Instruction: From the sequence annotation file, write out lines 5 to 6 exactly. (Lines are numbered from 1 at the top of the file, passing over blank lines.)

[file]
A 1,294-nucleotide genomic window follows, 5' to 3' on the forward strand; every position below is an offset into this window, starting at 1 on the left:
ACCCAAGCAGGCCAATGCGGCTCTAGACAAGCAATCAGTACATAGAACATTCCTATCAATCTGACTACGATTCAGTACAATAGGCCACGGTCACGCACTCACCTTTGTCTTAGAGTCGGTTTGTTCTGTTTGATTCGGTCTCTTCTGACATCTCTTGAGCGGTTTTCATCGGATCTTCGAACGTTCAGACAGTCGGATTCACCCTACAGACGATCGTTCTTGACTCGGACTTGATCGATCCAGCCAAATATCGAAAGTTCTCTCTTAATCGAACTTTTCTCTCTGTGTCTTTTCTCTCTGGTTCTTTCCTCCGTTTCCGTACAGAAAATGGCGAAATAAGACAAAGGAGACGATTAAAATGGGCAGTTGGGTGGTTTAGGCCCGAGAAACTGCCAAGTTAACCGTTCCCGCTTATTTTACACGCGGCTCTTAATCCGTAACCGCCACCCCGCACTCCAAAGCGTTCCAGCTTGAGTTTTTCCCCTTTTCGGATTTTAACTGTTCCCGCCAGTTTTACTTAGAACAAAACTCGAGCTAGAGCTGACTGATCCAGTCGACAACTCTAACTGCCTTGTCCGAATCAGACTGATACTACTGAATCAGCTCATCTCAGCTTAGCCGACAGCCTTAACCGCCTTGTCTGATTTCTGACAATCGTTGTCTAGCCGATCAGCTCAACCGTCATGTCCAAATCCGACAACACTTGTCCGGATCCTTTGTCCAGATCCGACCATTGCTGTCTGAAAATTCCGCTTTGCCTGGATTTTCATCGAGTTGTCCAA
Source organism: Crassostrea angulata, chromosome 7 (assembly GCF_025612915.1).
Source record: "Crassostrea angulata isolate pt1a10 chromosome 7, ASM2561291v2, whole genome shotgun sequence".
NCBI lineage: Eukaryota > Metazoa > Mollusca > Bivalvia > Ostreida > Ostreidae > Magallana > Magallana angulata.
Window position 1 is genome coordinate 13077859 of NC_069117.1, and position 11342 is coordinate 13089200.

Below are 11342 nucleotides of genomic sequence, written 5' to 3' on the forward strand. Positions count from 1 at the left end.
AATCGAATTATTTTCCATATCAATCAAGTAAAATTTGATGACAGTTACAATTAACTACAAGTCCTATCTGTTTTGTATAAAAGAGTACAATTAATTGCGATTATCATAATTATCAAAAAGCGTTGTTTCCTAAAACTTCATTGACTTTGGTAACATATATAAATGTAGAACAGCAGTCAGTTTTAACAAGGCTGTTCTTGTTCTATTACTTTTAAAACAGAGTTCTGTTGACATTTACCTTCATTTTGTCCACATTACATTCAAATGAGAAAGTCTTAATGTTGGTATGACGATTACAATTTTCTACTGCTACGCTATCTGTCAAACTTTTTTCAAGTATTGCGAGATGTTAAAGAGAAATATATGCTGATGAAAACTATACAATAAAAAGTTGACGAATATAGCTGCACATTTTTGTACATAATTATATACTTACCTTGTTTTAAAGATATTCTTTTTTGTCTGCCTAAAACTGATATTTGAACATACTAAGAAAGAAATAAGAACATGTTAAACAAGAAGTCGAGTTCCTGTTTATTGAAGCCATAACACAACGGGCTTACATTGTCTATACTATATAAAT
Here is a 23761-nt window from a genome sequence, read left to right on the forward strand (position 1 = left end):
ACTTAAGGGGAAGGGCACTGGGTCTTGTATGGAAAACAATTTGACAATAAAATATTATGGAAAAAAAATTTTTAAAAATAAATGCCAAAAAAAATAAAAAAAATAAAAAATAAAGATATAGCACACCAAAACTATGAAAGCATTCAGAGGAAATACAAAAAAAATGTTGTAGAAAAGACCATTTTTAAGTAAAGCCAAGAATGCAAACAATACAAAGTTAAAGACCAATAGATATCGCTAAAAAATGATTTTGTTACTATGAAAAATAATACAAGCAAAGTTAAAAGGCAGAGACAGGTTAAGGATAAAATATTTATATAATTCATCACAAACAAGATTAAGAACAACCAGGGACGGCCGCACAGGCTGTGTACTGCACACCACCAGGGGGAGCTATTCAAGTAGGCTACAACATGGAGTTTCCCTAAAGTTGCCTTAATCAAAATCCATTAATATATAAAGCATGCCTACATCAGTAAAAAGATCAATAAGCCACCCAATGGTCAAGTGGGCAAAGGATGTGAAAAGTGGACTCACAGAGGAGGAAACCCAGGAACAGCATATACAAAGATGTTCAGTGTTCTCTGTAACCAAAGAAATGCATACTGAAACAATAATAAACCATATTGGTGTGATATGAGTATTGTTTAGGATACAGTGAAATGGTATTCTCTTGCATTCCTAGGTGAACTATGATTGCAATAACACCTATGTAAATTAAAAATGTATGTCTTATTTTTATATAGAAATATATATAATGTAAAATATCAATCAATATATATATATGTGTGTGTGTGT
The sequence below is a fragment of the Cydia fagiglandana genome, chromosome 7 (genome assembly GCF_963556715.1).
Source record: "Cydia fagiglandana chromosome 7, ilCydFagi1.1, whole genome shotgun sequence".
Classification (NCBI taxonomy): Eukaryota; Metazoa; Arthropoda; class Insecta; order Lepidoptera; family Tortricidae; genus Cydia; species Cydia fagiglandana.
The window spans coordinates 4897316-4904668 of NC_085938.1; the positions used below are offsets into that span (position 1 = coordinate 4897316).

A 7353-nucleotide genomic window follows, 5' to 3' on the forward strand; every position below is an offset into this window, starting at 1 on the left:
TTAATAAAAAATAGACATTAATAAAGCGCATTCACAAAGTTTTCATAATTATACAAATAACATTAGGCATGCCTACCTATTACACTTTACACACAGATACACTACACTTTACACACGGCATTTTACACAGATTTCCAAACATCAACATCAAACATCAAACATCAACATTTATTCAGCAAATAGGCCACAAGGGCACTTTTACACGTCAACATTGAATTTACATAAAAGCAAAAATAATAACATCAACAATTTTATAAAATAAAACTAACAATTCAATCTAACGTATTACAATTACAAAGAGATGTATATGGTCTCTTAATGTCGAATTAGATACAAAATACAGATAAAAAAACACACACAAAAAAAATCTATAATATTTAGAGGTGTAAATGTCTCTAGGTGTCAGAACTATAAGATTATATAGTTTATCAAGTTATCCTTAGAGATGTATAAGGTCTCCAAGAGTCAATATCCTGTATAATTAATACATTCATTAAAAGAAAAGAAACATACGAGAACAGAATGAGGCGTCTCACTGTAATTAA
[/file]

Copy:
NCBI lineage: Eukaryota > Metazoa > Mollusca > Bivalvia > Ostreida > Ostreidae > Magallana > Magallana angulata.
Window position 1 is genome coordinate 13077859 of NC_069117.1, and position 11342 is coordinate 13089200.